by Donald Wood
Last updated: 11:39 AM ET, Mon December 18, 2017
After last week's botched terror attack in New York City, Transportation Security Administration officials are testing a new security screening technique that can detect hidden explosives and suicide vests.
According to CBSNews.com, the TSA equipment is being tested at the 7th Street metro station in Los Angeles where more than 86,000 people pass through each weekday.
It is also being tested at rail hubs in Washington D.C. during the busy holiday travel period.
The scanners have been designed to operate in the background by scanning people as they walk by in real time without using radiation. The goal is to be able to detect dense items concealed under clothing with the intent of stopping suicide bomber style stacks.
"We're really looking for those alarm indicators. And so as that bar turns from green to red, we know we've identified an individual that may need a little closer scrutiny," Los Angeles transit authority head of security Alex Wiggins told CBSNews.com.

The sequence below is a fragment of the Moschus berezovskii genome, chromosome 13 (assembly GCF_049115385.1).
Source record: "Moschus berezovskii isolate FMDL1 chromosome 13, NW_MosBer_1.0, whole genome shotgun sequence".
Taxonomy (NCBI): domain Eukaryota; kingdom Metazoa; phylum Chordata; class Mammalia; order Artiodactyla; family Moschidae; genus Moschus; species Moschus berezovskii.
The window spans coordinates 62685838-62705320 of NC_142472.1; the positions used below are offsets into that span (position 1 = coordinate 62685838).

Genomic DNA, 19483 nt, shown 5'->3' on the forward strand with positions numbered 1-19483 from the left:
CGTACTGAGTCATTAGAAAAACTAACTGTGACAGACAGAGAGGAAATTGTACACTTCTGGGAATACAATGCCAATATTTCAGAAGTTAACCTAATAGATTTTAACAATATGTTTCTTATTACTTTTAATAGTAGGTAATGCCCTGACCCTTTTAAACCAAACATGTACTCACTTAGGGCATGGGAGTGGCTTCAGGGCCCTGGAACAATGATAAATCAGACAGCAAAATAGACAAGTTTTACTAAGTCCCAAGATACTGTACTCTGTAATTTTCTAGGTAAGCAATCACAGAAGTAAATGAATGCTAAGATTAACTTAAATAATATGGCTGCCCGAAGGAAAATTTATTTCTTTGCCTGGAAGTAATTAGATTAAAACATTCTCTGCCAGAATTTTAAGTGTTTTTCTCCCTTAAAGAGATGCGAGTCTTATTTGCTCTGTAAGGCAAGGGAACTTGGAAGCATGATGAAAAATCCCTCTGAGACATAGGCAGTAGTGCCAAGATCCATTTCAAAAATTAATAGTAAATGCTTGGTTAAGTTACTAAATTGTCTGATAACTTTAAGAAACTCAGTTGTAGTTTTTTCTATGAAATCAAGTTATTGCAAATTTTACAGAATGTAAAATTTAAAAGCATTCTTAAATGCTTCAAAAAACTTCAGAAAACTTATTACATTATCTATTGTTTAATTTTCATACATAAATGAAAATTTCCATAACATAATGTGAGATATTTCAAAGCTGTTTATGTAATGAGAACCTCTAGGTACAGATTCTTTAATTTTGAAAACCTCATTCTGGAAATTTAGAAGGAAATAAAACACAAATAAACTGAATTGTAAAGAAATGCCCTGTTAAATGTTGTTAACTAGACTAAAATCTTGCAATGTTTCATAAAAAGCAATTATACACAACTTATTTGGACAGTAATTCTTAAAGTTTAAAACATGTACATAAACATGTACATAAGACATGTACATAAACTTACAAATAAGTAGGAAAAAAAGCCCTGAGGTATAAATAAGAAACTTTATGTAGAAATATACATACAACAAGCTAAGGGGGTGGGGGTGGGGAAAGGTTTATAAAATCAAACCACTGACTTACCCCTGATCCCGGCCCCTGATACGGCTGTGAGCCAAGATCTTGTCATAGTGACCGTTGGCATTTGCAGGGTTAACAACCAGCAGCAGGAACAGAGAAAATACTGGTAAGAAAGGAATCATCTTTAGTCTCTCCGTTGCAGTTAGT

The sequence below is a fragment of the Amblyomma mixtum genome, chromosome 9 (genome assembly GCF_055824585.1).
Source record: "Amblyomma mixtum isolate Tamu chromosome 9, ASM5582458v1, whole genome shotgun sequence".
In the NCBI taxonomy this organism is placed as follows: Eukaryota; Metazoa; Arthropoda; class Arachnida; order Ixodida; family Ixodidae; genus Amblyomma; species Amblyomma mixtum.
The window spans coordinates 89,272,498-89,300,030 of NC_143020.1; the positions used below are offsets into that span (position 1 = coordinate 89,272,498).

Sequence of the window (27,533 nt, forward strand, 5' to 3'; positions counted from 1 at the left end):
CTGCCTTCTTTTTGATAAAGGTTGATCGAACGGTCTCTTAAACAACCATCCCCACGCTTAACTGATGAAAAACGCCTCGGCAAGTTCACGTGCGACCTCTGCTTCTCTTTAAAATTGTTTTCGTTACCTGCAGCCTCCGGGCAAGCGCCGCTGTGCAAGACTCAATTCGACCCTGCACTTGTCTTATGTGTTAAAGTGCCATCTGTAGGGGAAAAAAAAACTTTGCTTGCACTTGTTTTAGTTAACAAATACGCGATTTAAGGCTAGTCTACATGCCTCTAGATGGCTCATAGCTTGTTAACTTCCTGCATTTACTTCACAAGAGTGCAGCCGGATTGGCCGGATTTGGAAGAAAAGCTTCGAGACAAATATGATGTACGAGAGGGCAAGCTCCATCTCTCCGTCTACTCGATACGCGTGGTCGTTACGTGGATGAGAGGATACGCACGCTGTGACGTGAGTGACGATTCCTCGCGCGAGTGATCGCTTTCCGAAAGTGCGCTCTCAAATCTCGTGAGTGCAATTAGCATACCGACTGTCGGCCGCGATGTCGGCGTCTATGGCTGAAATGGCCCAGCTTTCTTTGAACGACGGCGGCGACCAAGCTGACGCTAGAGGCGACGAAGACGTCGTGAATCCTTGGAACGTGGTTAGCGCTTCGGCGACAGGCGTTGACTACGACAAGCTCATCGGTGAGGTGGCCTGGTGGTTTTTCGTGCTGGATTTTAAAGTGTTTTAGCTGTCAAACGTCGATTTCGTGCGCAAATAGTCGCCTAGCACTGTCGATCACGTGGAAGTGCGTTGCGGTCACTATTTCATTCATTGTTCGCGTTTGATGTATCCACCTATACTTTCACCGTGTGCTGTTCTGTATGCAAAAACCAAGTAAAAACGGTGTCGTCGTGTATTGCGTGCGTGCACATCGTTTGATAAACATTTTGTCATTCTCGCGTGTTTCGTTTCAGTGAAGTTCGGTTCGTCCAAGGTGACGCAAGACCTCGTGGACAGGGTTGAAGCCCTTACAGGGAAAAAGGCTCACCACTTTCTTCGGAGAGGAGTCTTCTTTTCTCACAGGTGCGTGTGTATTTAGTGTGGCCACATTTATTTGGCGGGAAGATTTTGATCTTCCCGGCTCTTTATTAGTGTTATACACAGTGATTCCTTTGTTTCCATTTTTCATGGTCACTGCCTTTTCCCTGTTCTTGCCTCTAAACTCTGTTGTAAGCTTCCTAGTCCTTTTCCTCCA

"If we can encounter that person as they enter the station in the mezzanine, we can very, very quickly isolate them and move to an area where if there is a threat we can contain that much better."
Amtrak used similar scanners in Washington D.C. during the Thanksgiving holiday, and tests had been previously conducted during the Super Bowl in 2014.
TSA officials have said more testing needs to be done before the technique can be installed in airports and rail stations across the United States.
"There is no silver bullet, no technical silver bullet to prevent all acts of terrorism, but clearly as part of a layered defense, it can play a role in at least making it harder for the bad guys," homeland security expert Frank Cilluffo said in a statement.
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